The interior layout, fit and finish
Driving position and dashboard
The standard seats are fractionally more comfortable than the optional sports seats, but the latter are more supportive in corners. The spring-loaded backrest is also tricky to adjust in small increments and the release lever is awkwardly placed, but electric adjustment is available. It’s a shame, though, that adjustable lumbar support is only offered as part of the expensive electric seat and memory pack upgrade.
The steering wheel has both reach and height adjustment and, in combination with the seat adjustments available, it’s easy for drivers of all shapes and sizes to get comfortable in no time. The dials are attached to the steering column so they’re clearly visible no matter how the steering wheel is set, and a head-up display is optional on all trims. The retro toggle switches in the centre of the dashboard look good, too.
Visibility, parking sensors and cameras
Forward visibility is pretty good, though, with that tall screen and those bulbous headlights making it easy to judge the edges of the car. Thick front, side and rear pillars can make for tricky visibility over your shoulder and when approaching junctions, though, and the small rear windows make it rather dark in the back seats.
The good news is that rear parking sensors are standard while front parking sensors are fairly affordable. Should you want even more reassurance, a rear-view camera is also available.
Sat nav and infotainment
All versions of the Mini Countryman get an infotainment system with a 6.5in screen and sat-nav, and you can upgrade to an 8.8in touchscreen with a sharper display as part of the Navigation Plus Pack. Both use a rotary dial between the seats that makes controlling the infotainment system easy, and the optional head-up display can be used to select radio stations and view sat-nav prompts without taking your eye from the road ahead.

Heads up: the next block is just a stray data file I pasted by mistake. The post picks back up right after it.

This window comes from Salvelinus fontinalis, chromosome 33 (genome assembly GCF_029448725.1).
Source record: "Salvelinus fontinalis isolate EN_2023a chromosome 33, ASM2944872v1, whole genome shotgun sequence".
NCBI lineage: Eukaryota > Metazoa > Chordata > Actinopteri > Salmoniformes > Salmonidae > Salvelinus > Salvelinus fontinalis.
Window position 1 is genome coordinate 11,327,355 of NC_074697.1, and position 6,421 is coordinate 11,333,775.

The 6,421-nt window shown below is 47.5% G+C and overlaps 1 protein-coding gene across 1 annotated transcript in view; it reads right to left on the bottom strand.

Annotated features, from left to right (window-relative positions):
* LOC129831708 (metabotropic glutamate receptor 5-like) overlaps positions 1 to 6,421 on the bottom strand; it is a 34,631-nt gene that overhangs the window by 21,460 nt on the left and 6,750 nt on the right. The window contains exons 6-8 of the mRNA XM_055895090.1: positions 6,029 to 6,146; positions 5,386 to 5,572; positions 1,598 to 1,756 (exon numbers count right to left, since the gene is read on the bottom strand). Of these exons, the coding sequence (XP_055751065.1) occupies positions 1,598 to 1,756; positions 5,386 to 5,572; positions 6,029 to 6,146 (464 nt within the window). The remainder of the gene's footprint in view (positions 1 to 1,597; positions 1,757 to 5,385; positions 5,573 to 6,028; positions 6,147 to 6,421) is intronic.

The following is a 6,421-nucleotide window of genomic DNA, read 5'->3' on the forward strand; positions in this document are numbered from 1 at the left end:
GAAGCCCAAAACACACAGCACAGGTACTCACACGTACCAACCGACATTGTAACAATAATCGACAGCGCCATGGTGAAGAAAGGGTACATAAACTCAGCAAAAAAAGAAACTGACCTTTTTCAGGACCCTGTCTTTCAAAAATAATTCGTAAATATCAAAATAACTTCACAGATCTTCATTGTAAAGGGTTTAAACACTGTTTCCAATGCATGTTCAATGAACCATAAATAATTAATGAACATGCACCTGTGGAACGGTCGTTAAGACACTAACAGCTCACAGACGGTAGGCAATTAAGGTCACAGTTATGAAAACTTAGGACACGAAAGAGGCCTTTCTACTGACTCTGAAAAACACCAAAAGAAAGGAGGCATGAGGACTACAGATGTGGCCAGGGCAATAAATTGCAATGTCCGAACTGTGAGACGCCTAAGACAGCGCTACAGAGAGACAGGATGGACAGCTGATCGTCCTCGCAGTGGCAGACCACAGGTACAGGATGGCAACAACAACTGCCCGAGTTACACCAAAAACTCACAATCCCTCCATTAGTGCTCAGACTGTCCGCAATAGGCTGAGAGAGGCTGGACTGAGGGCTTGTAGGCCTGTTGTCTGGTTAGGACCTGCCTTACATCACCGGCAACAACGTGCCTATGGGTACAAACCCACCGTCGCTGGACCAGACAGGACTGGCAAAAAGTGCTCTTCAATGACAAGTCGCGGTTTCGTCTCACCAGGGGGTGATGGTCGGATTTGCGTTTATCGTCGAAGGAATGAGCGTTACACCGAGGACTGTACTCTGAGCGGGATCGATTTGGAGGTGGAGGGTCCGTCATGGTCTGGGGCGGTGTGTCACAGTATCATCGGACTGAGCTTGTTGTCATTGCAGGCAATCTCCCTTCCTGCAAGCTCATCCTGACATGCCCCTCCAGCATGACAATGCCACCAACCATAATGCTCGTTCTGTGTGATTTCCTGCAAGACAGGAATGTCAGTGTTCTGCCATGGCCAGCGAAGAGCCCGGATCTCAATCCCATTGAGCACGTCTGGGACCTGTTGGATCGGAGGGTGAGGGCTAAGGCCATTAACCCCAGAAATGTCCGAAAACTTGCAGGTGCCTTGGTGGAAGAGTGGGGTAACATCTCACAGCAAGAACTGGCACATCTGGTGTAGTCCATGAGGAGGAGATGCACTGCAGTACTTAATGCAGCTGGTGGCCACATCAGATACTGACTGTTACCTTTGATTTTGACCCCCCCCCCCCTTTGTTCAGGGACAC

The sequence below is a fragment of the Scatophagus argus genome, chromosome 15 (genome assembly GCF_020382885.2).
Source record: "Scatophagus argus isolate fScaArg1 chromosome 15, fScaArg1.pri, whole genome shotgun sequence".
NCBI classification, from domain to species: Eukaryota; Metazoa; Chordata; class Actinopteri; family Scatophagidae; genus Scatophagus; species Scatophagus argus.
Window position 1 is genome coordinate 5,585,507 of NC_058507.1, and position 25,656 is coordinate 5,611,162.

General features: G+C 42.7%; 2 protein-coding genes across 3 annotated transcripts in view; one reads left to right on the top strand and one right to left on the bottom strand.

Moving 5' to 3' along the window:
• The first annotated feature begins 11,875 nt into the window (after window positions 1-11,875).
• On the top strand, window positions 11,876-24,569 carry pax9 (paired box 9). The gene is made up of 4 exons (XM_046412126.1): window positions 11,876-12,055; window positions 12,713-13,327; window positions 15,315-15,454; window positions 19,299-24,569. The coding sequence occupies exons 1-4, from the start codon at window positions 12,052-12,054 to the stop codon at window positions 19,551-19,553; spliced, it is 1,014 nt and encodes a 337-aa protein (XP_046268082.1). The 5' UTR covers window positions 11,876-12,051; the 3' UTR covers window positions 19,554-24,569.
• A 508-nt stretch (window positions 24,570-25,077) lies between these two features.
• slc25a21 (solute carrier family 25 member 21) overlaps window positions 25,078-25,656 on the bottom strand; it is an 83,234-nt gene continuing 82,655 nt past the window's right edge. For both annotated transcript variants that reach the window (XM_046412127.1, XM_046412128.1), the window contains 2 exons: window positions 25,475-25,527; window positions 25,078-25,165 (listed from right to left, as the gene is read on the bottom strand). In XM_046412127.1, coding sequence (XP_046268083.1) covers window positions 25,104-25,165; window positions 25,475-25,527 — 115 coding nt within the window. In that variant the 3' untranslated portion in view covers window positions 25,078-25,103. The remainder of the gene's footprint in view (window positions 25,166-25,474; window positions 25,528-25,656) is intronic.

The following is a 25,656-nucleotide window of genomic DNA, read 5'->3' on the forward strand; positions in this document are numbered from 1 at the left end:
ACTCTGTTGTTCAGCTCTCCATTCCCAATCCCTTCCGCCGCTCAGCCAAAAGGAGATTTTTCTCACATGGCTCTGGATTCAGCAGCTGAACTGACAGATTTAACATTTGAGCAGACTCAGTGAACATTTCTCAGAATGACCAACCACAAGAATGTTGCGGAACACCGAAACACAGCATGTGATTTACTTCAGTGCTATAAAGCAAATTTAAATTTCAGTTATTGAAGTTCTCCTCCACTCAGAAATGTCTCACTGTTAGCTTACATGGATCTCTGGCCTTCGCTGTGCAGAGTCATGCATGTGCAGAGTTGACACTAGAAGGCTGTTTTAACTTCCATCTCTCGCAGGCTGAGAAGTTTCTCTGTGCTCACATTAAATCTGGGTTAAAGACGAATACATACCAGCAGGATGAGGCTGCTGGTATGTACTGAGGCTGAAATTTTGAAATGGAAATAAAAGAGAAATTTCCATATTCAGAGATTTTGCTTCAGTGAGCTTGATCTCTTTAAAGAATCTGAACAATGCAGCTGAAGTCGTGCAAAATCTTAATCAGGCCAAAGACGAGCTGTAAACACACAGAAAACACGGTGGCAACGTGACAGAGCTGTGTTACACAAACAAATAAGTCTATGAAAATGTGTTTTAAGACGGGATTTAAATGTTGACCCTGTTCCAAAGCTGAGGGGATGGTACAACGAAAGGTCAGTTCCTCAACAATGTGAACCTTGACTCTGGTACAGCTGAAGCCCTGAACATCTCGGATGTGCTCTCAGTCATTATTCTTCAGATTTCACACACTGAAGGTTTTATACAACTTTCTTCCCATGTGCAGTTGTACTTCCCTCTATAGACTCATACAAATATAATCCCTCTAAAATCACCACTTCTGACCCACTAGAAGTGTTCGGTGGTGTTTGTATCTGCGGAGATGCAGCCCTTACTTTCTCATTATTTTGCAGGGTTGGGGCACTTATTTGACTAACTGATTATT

Being related to BMW’s class-leading iDrive system, both versions of the Countryman’s infotainment system have clear graphics and menus that are easy to navigate. However, the smaller system is just as easy to use as the big one so if you don’t need live traffic alerts or road status, then you’ll be perfectly happy with the smaller one.
The latest Countryman makes good use of tactile soft-touch plastics around the dashboard and tops of doors, but let your fingers stray further down and you will find harder, scratchier plastics.
The Countryman retains Mini’s trademark toggle switches in the centre of the dashboard. These feel impressively solid and look like they’re actually made of metal. The other switches aren’t quite as industrial in design, but they do click with a pleasing precision.